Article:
As and when necessary, you should clean the component parts of the hamster cage. If your hamster pees a lot while running on their wheel, you may want to clean it off daily.
Some hamsters will be very clean and the plastic elements of the cage will need less frequent cleaning. You can use water for daily cleans, but it is recommended that you use a specially formulated cage cleaning solution at least once per week in high-traffic areas.
For more information on how to clean your hamsters cage, check out our step by step guide.
What Bedding Should Be Used?
Many people think that wood shavings or sawdust are the best choices of bedding material for hamsters. This could not be further from the truth. Wood shavings and sawdust contain a lot of dust, which can really irritate your hamster’s respiratory tract and lead to health issues.
Some people like to use a hemp-based bedding material for their hamsters, such as Happy Trees hemp animal bedding. This is a very absorbent material and will last for a long time.
Another option is a more commercial bedding choice such as Megazorb. This is a bedding designed for use with horses that is also suitable for hamsters. It is an incredibly cost-effective choice and the bags are industrial-sized so they last for a long time.
How Do Hamsters Clean Themselves?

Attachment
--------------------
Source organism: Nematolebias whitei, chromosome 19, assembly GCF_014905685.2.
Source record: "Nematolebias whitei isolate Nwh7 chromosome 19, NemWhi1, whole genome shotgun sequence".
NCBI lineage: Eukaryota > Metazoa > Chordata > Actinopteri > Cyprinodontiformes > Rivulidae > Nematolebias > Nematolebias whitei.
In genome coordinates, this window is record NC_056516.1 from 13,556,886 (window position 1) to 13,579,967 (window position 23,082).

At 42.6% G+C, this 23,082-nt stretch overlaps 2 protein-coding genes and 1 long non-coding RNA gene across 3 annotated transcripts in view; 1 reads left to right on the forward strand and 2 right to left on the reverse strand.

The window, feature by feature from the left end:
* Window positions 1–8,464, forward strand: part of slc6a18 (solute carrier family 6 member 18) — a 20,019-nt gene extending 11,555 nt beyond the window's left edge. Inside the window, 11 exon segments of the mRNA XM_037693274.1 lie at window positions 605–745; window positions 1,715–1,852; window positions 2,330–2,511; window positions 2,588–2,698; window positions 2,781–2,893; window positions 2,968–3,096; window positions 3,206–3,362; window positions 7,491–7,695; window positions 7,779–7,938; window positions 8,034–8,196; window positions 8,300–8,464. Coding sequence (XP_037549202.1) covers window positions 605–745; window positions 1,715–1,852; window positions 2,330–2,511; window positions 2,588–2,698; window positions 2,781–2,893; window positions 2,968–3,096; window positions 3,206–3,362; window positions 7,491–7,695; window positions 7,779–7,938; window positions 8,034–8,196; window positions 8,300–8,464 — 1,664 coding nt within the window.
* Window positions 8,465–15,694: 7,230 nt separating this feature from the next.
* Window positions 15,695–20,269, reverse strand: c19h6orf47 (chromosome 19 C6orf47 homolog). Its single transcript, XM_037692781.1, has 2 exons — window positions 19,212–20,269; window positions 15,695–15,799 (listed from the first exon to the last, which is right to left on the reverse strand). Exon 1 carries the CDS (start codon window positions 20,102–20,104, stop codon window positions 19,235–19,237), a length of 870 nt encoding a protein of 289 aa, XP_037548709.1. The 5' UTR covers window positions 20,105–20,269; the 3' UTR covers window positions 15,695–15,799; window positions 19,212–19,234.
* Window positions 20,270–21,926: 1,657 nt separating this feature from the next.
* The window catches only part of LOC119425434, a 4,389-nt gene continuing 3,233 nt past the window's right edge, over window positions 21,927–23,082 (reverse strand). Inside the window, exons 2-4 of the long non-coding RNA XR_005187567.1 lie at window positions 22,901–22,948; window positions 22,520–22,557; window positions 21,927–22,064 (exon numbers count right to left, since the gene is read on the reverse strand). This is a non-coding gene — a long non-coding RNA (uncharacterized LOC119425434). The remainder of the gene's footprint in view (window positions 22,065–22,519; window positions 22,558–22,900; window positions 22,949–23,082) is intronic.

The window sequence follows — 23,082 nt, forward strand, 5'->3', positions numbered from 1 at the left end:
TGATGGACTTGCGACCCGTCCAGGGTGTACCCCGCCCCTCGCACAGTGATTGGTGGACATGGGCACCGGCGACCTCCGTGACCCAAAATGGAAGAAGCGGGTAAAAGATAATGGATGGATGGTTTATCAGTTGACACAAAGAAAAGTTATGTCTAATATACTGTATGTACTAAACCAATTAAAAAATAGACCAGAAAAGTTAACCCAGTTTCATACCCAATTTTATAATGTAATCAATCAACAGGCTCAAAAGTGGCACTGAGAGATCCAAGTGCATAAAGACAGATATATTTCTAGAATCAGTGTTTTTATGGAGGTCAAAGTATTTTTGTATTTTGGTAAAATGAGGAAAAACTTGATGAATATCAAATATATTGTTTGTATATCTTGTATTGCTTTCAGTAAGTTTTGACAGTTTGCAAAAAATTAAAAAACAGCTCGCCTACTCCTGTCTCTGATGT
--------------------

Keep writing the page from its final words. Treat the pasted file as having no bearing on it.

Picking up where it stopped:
You do not need to wash or clean your hamsters. They are naturally very clean animals and groom a lot. You should supply them with a sand bath to assist with extra cleaning.
This is a small container or bowl of hamster-suitable sand that they use to roll around in. As well as helping to keep them clean, your hamster will also really enjoy just rolling around and frolicking in the sand.
You should ensure that the sand is formulated for use with hamsters, as you can also find dust baths that appear very similar. The dust is very fine and can cause respiratory problems or irritation in your pet.
Chinchilla sand is typically suitable for hamsters and will contain a lower quantity of dust. The sand particles will absorb excess oils and dirt particles from your hamster’s fur, helping to keep them clean.
You should not immerse your hamster in water. They would not naturally interact with water in the wild and are not used to it. This could cause a lot of agitation and stress for your hamster, and they are likely to bite you.
This will also strip away a lot of the natural oils on their fur, which could make them unwell. If you leave your hamster soaking wet they can also get very cold, and again this could make them unwell.
We always used to deep clean Oscars cage ever 7-10 days. He was not a particularly dirty hamster and used a specific corner when he needed to toilet. He was, however, a massive hoarder and would bury his food, so in order to ensure that he wasn’t foraging on moldy treats we would empty his bin cage and replace with new substrate. If his bedding was still clean then we would return it to the cage so that he was surrounded by a familiar scent.